Kosovo Prime Minister Thaci Declared Victor In Preliminary Election Results

Last updated (GMT/UTC): 13.12.2010 15:00


The party of incumbent Prime Minister Hashim Thaci has been named the preliminary winner of the December 12 parliamentary vote in Kosovo -- the first general election there since the territory's ethnic Albanian leaders declared independence from Serbia nearly three years ago.

Kosovo’s electoral commission said Thaci’s Democratic Party Of Kosovo (PDK) won with 33.5 percent of the total vote, while its main rival and former coalition partner, the Democratic League of Kosovo (LDK) took 23.6 percent of the vote.

Both the PDK and LDK say they back the reforms needed for eventual European Union and NATO membership for Kosovo.

A new radical nationalist party, Vetevendosje – or Self-Determination -- is in third place.

Votes from 23 polling stations are still being counted.

Valdete Daka, the head of the Central Election Commission, said the elections were "very successful." She said it is now up to the Election Complaints and Appeals Panel (ECAP) has to determine whether there were irregularities. She had earlier said that there had been "technical hitches" in the voting.

Thaci didn’t wait for the commission to announce the results. He claimed victory late on December 12, telling a party rally in Pristina that his Democratic Party Of Kosovo (PDK) had won a "major victory" for "democratic and Euro-Atlantic values."

"We should avoid divisions, we should work together," Thaci said. "Only then will Kosovo win, as it won tonight."

He made the speech after an exit poll put his party in the lead, with 31 percent. The German news agency DPA quoted him as calling the vote "a referendum of citizens on our good governing."

If the preliminary results are confirmed, Thaci will need support from other parties to form a government.

Following Thaci’s claim of victory on December 12, RFE/RL’s Balkan Service says the streets of Pristina filled up with rival PDK and LDK supporters waving flags and honking horns. But there were no reports of violence, with police keeping the two sides apart.

Posters in the Serb-controlled part of the ethnically divided Kosovo town of Mitrovica called for a boycott of the weekend's elections.As in past elections, Belgrade, which still considers the territory its southern province, called on the 120,000-strong ethnic Serbian minority in Kosovo not to vote. In past elections turnout among ethnic Serbs was around two percent.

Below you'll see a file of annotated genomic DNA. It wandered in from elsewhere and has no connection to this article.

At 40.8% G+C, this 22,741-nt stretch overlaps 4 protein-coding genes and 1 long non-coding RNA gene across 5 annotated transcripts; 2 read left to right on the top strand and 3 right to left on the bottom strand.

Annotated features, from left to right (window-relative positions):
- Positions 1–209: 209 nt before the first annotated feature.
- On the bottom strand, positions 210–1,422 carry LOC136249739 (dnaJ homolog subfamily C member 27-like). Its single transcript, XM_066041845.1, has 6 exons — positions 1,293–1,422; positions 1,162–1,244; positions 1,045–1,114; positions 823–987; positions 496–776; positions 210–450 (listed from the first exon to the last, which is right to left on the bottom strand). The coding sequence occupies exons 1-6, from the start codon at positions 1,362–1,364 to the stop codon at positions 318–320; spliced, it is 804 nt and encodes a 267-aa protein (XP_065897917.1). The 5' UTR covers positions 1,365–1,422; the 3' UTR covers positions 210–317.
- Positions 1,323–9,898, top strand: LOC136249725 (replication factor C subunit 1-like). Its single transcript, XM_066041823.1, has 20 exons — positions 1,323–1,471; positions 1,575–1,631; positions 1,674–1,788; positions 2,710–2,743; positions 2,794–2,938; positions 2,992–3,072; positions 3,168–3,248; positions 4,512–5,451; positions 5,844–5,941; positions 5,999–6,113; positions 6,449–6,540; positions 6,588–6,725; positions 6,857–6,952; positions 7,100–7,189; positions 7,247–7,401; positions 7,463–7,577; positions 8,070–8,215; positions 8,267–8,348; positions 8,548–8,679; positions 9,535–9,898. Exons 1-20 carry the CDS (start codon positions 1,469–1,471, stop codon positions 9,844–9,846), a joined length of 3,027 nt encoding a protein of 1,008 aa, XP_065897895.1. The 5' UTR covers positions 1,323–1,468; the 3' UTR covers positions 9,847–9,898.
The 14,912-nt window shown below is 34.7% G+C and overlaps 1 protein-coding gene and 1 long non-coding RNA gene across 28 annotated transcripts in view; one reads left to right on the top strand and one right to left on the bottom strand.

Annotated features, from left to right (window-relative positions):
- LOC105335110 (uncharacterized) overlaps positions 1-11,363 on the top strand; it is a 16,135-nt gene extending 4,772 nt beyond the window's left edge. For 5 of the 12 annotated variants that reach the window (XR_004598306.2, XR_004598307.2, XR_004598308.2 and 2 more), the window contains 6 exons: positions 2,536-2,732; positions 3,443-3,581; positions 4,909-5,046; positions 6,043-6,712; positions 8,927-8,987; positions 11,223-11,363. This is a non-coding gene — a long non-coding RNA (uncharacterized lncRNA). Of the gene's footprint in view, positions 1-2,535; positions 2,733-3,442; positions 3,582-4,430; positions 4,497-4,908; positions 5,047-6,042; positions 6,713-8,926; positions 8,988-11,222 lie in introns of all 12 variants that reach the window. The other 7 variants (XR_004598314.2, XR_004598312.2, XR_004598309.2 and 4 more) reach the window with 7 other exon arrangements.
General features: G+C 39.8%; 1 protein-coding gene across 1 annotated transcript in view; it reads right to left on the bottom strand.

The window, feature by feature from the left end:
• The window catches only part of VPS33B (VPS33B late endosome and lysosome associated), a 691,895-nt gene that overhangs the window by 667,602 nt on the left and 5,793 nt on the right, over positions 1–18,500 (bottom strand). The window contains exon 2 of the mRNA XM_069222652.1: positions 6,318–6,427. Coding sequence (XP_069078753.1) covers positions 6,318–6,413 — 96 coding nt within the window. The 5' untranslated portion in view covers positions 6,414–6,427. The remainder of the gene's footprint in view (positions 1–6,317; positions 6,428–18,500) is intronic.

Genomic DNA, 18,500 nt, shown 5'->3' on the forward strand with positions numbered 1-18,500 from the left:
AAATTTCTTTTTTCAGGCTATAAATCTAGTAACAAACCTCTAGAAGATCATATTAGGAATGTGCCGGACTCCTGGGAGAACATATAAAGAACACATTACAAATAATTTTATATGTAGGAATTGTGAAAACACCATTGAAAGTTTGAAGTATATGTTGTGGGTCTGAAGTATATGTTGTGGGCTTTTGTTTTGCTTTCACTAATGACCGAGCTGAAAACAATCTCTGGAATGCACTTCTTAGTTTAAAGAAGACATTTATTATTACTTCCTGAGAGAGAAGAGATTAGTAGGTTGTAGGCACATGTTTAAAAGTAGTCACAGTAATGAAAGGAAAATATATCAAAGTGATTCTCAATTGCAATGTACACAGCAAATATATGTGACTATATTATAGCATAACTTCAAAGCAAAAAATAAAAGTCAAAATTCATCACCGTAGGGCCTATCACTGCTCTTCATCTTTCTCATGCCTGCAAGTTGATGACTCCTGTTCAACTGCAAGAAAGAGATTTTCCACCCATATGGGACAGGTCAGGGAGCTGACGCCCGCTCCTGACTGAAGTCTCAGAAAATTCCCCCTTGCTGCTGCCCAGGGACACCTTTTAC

This time, turnout among Serbs living in enclaves in central Kosovo was reportedly higher than in previous elections.

However, turnout among Serbs living in the north remained very low despite the establishment of mobile polling stations there.

The U.S. State Department’s Toner decried what he called "the atmosphere of threats, intimidation, and violence from Serbian sources directed for weeks against Kosovo Serbs in northern Kosovo," which he said had "clearly prevented many [people] there from exercising their democratic rights."

The snap election was called after parliament overwhelmingly backed a no-confidence motion last month, which brought down the government that led the country to independence from Serbia in February 2008.

Fighting corruption and an unemployment rate of nearly 50 percent have been the main issues for voters during the election campaign.

In the almost three years since then, Kosovo has struggled to establish itself as an independent country.

So far some 70 countries, including the United States and most EU members, have recognized Kosovo as an independent country. Serbia's ally Russia has been among the countries opposing the territory's membership as an independent state in the United Nations.

In September, Serbia backed a UN resolution paving the way for dialogue with Kosovo, even as the government maintains it will never recognize its former province as a sovereign state.

The start of that dialogue has been delayed due to Kosovo’s political crisis.

written by Antoine Blua and Richard Solash, with contributions from RFE/RL's Balkan Service and agency reports

Copyright (c) 2010. RFE/RL, Inc. Reprinted with the permission of Radio Free Europe/Radio Liberty, 1201 Connecticut Ave., N.W. Washington DC 20036.